Following West Ham’s emergence into the football league in 1919, the club found themselves in the 1923 FA Cup final. The cup final was not only the first major final reached by the Hammers, but it was also the first FA Cup final to be played at Wembley Stadium. Unfortunately for Syd King’s Irons they lost to Bolton Wanderers 2-0.

The club’s first trophy didn’t come, however, until 1940, when they beat Blackburn 1-0 in the Football League War Cup. Despite this success the Hammers had to wait another twenty four years until they could taste any prolonged, high profile success.

Ron Greenwood was a controversial appointment as manager in the early 60’s. He went on to prove the critics wrong by steering the club to three successive cup finals in the middle of the decade. The 1964 FA Cup campaign is the one that is most memorable to fans of the Irons. In the semi final, the Hammers produced a gritty and determined performance to see off Manchester United 3-1. The match has since been hailed as a very memorable victory in the history of the Hammers. In the final, West Ham faced another North West side, Preston North End. The final, played at Wembley was a marvellous spectacle. The Hammers produced another superb performance to overcome North End 3-2, with Ronnie Boyce scoring the eventual winner.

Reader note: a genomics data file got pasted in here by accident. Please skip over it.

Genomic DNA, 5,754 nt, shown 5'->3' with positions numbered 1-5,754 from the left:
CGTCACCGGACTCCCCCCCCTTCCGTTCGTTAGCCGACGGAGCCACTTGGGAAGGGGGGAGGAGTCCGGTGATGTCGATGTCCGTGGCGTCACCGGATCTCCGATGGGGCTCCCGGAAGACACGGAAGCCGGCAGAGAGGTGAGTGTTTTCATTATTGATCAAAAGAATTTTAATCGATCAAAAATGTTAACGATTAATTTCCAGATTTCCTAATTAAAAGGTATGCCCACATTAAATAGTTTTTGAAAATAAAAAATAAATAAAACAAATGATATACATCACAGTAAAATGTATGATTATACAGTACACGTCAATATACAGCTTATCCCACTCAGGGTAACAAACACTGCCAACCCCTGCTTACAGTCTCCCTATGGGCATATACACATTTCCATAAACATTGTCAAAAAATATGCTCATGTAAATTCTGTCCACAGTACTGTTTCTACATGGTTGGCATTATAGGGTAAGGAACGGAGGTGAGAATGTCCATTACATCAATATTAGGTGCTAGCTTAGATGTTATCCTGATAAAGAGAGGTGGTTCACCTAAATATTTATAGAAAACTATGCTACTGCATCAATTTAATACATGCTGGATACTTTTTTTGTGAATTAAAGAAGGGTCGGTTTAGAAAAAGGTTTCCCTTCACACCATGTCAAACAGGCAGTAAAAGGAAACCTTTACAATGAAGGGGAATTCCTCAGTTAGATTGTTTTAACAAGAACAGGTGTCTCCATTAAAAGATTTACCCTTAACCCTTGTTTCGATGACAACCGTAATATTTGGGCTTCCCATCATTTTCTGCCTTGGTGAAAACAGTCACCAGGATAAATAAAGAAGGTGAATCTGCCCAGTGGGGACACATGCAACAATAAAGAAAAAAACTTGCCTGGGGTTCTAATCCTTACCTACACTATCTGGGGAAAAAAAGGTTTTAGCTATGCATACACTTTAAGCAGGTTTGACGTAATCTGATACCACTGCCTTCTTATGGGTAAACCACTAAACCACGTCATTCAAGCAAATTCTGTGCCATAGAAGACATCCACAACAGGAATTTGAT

Following a memorable afternoon at Wembley in 1964, West Ham had an even more memorable night there a year later. In the 1964-65 season, the Hammers went on a fantastic run in Europe. A succession of European victories led to a final in the European Cup Winners Cup against German side West Germany TSV Munich 1860. The match is remembered for the great football played by the Hammers, and the performance was capped with a 2-0 victory. Both goals were scored by right winger Alan Sealey, whose career was unfortunately ended less than a year later.